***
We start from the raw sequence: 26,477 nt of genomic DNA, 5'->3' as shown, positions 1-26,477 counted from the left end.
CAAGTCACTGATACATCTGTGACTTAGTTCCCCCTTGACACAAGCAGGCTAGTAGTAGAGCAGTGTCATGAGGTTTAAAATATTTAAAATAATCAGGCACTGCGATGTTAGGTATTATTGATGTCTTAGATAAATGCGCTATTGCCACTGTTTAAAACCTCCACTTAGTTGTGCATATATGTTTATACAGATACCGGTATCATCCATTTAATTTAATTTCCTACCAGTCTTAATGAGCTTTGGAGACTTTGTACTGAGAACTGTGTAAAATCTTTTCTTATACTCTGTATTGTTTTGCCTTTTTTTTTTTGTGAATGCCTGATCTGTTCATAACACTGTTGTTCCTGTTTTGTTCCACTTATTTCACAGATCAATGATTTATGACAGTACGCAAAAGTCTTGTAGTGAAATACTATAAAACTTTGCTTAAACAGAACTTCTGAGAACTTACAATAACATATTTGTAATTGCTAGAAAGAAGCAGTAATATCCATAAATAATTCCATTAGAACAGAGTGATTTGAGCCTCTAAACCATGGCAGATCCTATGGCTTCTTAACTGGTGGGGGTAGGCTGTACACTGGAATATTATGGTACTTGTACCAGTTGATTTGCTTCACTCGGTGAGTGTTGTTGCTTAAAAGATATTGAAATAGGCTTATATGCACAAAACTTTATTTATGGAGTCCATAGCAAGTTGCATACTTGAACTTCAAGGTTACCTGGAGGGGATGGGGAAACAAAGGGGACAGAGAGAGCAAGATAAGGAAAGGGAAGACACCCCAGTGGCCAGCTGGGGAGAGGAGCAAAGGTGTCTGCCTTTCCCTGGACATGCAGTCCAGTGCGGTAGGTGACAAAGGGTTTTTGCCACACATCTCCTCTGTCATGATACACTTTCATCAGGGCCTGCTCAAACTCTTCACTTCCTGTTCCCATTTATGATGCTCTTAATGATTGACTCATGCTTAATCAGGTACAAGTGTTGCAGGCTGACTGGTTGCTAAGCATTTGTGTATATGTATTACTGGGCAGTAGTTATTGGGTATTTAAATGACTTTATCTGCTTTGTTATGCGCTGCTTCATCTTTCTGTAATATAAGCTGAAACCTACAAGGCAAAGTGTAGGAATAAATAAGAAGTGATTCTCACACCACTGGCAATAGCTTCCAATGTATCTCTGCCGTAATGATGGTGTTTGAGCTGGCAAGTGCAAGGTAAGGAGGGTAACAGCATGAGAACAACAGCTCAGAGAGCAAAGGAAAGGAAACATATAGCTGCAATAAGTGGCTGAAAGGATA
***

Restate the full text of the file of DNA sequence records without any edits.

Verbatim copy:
We start from the raw sequence: 26,477 nt of genomic DNA, 5'->3' as shown, positions 1-26,477 counted from the left end.
CAAGTCACTGATACATCTGTGACTTAGTTCCCCCTTGACACAAGCAGGCTAGTAGTAGAGCAGTGTCATGAGGTTTAAAATATTTAAAATAATCAGGCACTGCGATGTTAGGTATTATTGATGTCTTAGATAAATGCGCTATTGCCACTGTTTAAAACCTCCACTTAGTTGTGCATATATGTTTATACAGATACCGGTATCATCCATTTAATTTAATTTCCTACCAGTCTTAATGAGCTTTGGAGACTTTGTACTGAGAACTGTGTAAAATCTTTTCTTATACTCTGTATTGTTTTGCCTTTTTTTTTTTGTGAATGCCTGATCTGTTCATAACACTGTTGTTCCTGTTTTGTTCCACTTATTTCACAGATCAATGATTTATGACAGTACGCAAAAGTCTTGTAGTGAAATACTATAAAACTTTGCTTAAACAGAACTTCTGAGAACTTACAATAACATATTTGTAATTGCTAGAAAGAAGCAGTAATATCCATAAATAATTCCATTAGAACAGAGTGATTTGAGCCTCTAAACCATGGCAGATCCTATGGCTTCTTAACTGGTGGGGGTAGGCTGTACACTGGAATATTATGGTACTTGTACCAGTTGATTTGCTTCACTCGGTGAGTGTTGTTGCTTAAAAGATATTGAAATAGGCTTATATGCACAAAACTTTATTTATGGAGTCCATAGCAAGTTGCATACTTGAACTTCAAGGTTACCTGGAGGGGATGGGGAAACAAAGGGGACAGAGAGAGCAAGATAAGGAAAGGGAAGACACCCCAGTGGCCAGCTGGGGAGAGGAGCAAAGGTGTCTGCCTTTCCCTGGACATGCAGTCCAGTGCGGTAGGTGACAAAGGGTTTTTGCCACACATCTCCTCTGTCATGATACACTTTCATCAGGGCCTGCTCAAACTCTTCACTTCCTGTTCCCATTTATGATGCTCTTAATGATTGACTCATGCTTAATCAGGTACAAGTGTTGCAGGCTGACTGGTTGCTAAGCATTTGTGTATATGTATTACTGGGCAGTAGTTATTGGGTATTTAAATGACTTTATCTGCTTTGTTATGCGCTGCTTCATCTTTCTGTAATATAAGCTGAAACCTACAAGGCAAAGTGTAGGAATAAATAAGAAGTGATTCTCACACCACTGGCAATAGCTTCCAATGTATCTCTGCCGTAATGATGGTGTTTGAGCTGGCAAGTGCAAGGTAAGGAGGGTAACAGCATGAGAACAACAGCTCAGAGAGCAAAGGAAAGGAAACATATAGCTGCAATAAGTGGCTGAAAGGATA